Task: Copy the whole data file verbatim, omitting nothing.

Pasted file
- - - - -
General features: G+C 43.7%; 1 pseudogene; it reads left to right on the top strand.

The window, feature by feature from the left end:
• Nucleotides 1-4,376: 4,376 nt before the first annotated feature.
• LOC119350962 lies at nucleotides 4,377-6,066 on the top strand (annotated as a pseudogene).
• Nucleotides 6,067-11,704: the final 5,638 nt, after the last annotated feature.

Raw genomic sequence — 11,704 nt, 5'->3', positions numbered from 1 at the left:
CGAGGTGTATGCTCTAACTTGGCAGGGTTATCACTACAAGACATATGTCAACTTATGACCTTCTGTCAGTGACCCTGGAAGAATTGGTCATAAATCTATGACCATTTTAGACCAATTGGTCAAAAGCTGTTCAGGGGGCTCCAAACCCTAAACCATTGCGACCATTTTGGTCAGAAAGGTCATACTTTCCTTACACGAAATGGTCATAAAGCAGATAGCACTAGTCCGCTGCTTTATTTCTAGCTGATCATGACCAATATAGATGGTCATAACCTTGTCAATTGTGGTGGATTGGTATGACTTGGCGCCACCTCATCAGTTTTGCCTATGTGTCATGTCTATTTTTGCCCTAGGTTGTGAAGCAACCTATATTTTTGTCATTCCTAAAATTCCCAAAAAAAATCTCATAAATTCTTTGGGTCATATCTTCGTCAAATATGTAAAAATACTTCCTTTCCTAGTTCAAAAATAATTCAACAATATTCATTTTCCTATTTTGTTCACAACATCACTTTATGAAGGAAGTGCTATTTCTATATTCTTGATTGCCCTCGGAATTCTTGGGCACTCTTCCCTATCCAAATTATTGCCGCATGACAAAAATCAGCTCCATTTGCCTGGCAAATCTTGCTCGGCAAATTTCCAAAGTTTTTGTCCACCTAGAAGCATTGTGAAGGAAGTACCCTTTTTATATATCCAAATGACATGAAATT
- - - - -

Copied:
General features: G+C 43.7%; 1 pseudogene; it reads left to right on the top strand.

The window, feature by feature from the left end:
• Nucleotides 1-4,376: 4,376 nt before the first annotated feature.
• LOC119350962 lies at nucleotides 4,377-6,066 on the top strand (annotated as a pseudogene).
• Nucleotides 6,067-11,704: the final 5,638 nt, after the last annotated feature.

Raw genomic sequence — 11,704 nt, 5'->3', positions numbered from 1 at the left:
CGAGGTGTATGCTCTAACTTGGCAGGGTTATCACTACAAGACATATGTCAACTTATGACCTTCTGTCAGTGACCCTGGAAGAATTGGTCATAAATCTATGACCATTTTAGACCAATTGGTCAAAAGCTGTTCAGGGGGCTCCAAACCCTAAACCATTGCGACCATTTTGGTCAGAAAGGTCATACTTTCCTTACACGAAATGGTCATAAAGCAGATAGCACTAGTCCGCTGCTTTATTTCTAGCTGATCATGACCAATATAGATGGTCATAACCTTGTCAATTGTGGTGGATTGGTATGACTTGGCGCCACCTCATCAGTTTTGCCTATGTGTCATGTCTATTTTTGCCCTAGGTTGTGAAGCAACCTATATTTTTGTCATTCCTAAAATTCCCAAAAAAAATCTCATAAATTCTTTGGGTCATATCTTCGTCAAATATGTAAAAATACTTCCTTTCCTAGTTCAAAAATAATTCAACAATATTCATTTTCCTATTTTGTTCACAACATCACTTTATGAAGGAAGTGCTATTTCTATATTCTTGATTGCCCTCGGAATTCTTGGGCACTCTTCCCTATCCAAATTATTGCCGCATGACAAAAATCAGCTCCATTTGCCTGGCAAATCTTGCTCGGCAAATTTCCAAAGTTTTTGTCCACCTAGAAGCATTGTGAAGGAAGTACCCTTTTTATATATCCAAATGACATGAAATT